MORE Power consumers to enjoy ‘very significant’ rate reductions

PHOTO CAPTION: MORE is delivering on its promise early on to reduce power rates for Iloilo City consumers./iNEWS

Consumers of MORE Power have a delightful surprise waiting for them when they open their billing for the month of July: a huge electricity rate reduction.

This, after MORE announced in a virtual press conference yesterday that for this month, residential consumers would get to enjoy a P3.55 drop in their power rate per kilowatt-hour (kWh).

The rate in June was P10.0149/kWh; from this month, it will be P6.50/kWh.

“This is, indeed, extraordinary. In all my years in the industry—and I’ve been here for 20—this is the lowest I’ve ever seen,” enthused Roel Castro, MORE Power president and chief operating officer.

According to Castro, MORE being now 100 percent connected to the national grid allowed them to choose the best rate for Iloilo City among the available suppliers.

“We’ve always been sincere and serious in our quest (for the best rates) for our consumers, and this is the result of our hard work,” he added.

POWER BILL 101

For MORE electric consumers, the electric bill pie is divided into six slices, with the Generation Charge—the cost of electricity generated by power plants—getting the biggest slice at 60%.

Distribution, Supply, and Metering and VAT get the second and third biggest shares at 17% and 11% respectively.

The rest of the pie is divided among Transmission Charge, Systems Loss, and Subsidies and Universal Charges.

According to Kaye Elequin, MORE Energy Sourcing Manager, only the Distribution, Supply, and Metering cost is the part of the bill MORE Power utilizes to maintain, upgrade, and rehabilitate the distribution system. The rest are “pass through” costs, which means they go direct to the other companies or government agencies, or benefit subsidized senior citizens and lifeliners.

The transmission charge is paid to the National Grid Corporation of the Philippines for the cost of transporting high voltage electricity from the power plants to the distribution utilities via transmission towers.

The contentious ‘systems loss’, meanwhile, is computed from the cost of electricity lost or wasted during transmission plus electricity stolen or pilfered with the use of “jumpers” or illegal connections. With the cap for systems loss capped at 5.5% by the Energy Regulatory Commission (ERC), any loss above that is absorbed by MORE.

JULY REDUCTIONS

This month’s billing cycle will reflect the following reductions per kilowatt-hour for the following electric consumer classes:

Residential – P3.5588/kW

Commercial – P3.3102

City Street Lights – P3.3102

City Offices – P3.3102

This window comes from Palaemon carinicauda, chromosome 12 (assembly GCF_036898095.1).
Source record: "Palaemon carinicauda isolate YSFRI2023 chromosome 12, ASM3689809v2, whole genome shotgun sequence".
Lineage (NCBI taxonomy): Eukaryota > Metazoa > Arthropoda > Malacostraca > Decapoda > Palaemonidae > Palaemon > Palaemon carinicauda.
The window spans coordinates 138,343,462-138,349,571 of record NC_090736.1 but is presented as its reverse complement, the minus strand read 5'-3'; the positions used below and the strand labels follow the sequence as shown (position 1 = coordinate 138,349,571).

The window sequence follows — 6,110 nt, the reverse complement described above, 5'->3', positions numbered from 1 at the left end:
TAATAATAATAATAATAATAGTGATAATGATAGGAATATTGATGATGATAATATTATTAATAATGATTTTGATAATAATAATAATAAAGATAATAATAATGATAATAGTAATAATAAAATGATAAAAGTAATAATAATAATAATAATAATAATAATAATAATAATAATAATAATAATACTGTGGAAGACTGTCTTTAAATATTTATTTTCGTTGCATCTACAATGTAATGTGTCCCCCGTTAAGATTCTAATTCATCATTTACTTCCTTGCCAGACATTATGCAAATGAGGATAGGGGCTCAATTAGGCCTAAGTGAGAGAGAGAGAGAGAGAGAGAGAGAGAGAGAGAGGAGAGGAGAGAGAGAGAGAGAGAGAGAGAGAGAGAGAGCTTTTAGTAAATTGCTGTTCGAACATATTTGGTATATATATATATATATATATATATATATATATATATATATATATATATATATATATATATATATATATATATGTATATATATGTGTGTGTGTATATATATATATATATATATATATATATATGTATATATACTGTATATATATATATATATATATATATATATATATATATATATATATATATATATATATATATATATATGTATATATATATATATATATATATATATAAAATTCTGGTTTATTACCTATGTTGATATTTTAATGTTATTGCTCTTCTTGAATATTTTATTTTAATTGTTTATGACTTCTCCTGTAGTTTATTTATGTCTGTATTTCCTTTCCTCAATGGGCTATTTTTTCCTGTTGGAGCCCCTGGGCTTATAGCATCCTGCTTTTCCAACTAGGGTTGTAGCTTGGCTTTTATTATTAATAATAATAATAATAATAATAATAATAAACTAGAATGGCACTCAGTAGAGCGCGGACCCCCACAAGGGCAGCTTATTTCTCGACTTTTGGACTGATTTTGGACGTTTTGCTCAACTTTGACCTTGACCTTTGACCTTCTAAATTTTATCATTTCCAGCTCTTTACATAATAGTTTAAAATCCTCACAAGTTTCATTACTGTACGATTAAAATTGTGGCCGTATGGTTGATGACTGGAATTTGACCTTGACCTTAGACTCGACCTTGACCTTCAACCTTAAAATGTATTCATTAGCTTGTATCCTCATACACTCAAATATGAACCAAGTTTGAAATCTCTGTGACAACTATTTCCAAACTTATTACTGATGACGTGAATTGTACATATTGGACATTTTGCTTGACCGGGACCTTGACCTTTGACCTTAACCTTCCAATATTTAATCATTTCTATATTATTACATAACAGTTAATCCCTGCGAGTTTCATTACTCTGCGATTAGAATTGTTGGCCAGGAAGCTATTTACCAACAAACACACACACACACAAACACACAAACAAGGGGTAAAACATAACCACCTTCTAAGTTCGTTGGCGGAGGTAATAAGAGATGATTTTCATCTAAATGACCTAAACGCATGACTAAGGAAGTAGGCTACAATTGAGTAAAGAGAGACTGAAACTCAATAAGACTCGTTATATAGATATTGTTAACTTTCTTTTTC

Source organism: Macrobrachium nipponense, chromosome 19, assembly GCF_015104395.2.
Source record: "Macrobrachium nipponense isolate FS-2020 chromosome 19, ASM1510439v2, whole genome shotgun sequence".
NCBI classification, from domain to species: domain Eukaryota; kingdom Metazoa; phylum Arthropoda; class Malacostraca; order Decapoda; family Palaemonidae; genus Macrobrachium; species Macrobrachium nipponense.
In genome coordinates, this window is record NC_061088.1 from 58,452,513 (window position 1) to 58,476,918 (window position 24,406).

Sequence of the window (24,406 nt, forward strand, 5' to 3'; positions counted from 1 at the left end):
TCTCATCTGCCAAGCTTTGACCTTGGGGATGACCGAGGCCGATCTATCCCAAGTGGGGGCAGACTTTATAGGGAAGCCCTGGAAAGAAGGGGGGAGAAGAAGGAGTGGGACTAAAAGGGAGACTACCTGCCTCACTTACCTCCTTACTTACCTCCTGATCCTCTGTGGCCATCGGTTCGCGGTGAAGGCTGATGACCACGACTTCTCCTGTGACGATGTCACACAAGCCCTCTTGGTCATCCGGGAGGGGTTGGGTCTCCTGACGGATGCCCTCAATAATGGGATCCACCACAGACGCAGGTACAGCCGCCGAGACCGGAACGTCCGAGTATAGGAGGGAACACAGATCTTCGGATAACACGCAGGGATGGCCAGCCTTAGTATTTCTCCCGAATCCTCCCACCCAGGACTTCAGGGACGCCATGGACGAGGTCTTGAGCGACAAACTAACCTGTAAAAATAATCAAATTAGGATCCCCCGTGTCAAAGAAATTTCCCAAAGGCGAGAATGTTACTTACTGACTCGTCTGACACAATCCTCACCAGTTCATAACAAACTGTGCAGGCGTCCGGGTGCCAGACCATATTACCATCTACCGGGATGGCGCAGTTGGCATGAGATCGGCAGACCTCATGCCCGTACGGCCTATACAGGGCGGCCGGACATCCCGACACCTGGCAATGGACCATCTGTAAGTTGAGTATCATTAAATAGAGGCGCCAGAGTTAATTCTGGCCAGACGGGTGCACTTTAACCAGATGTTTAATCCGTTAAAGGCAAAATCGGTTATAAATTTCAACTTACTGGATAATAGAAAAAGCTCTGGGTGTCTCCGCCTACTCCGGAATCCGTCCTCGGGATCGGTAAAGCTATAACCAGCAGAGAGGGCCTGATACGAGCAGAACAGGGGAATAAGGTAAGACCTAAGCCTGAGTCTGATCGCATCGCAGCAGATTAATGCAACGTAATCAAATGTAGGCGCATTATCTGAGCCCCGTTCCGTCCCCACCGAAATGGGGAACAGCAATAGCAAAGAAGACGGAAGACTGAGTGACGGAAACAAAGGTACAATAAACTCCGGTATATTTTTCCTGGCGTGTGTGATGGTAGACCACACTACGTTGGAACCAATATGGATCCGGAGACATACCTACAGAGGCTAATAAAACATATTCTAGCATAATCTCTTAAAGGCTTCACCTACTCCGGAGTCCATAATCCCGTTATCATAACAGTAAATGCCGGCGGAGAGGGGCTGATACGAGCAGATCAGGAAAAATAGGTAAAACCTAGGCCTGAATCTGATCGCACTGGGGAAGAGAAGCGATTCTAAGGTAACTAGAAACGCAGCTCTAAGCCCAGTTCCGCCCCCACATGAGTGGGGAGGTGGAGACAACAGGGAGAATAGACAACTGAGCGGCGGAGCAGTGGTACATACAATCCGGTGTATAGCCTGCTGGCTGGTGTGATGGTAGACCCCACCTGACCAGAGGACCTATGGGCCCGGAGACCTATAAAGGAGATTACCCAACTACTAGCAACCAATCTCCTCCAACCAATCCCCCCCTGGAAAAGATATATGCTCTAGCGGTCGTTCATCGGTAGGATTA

For residential consumers, the drop would mean a rate of P6.4562/kWh from the previous month’s rate of P10.0149/kWh.

According to Elequin, this would give the average household consuming 300kW a monthly savings of about P1067.

“So we are really bringing more to your lives,” she quipped.

HOW IT CAME ABOUT

Simply put, MORE Power is able to reduce power rates from this month due to a different source of energy. In the past, it obtained its supply from Panay Energy Development Corporation (PEDC) and Panay Power Corporation (PPC), but when the emergency power supply contracts with these two companies expired on May 25, 2021, MORE began sourcing its 75 megawatt supply from PSALM (Power Sector Assets and Liabilities Management) Corporation on May 26, 2021.

MORE Power’s contract with PSALM allowed it to pick among other power plants that offered more competitive rates, eventually leading it to Unified Leyte Geothermal Power Plant.

“By taking advantage of PSALM’s competitive time-of-use (TOU) rates over the extraordinarily high prices of the wholesale electricity spot market (WESM) for this billing month due to outages of several peak power plants, we were even able to sell our surplus energy to the market,” said Elequin.

COMPARATIVE DATA

Compared to the previous distribution utility (DU), which billed consumers P11.42/kWh on average, MORE Power’s average residential rate was P9.89/kWh in its first year of operations. Whereas MORE’s maximum residential rate in the same period was P10.52/kWh, the former DU’s reached a costly P12.30/kWh. And now, MORE’s P6.4562/kWh—possibly the cheapest rate in the entire country—clearly outshines the ex-DU’s lowest of P10.37/kWh.

Furthermore, in comparison with other DUs or electric companies, MORE Power’s July total average electricity rate of P6.4175 is evidently much lower than Meralco’s P10.1513 and Ceneco’s P10.5043.

“Indeed, MORE Power is holding on to its mandate of giving the consumers of Iloilo City the promise of lower electricity rates,” Elequin stated.

However, despite the gains, Castro said much is left to do.

“We still have a big number of illegal connections,” he lamented, “and we need the help of everyone.”

Aside from lowered power rates, he noted how MORE has made it easier for anyone to apply for a legal connection, including requiring fewer documents to present.

“We would like the people to realize that not only is it easy to get their own power connection, it is much cheaper, too. Many of those with sub-meters are billed P15/kWh by the ‘resellers’; with MORE now, it’s less than half of that,” Castro said./iNEWS

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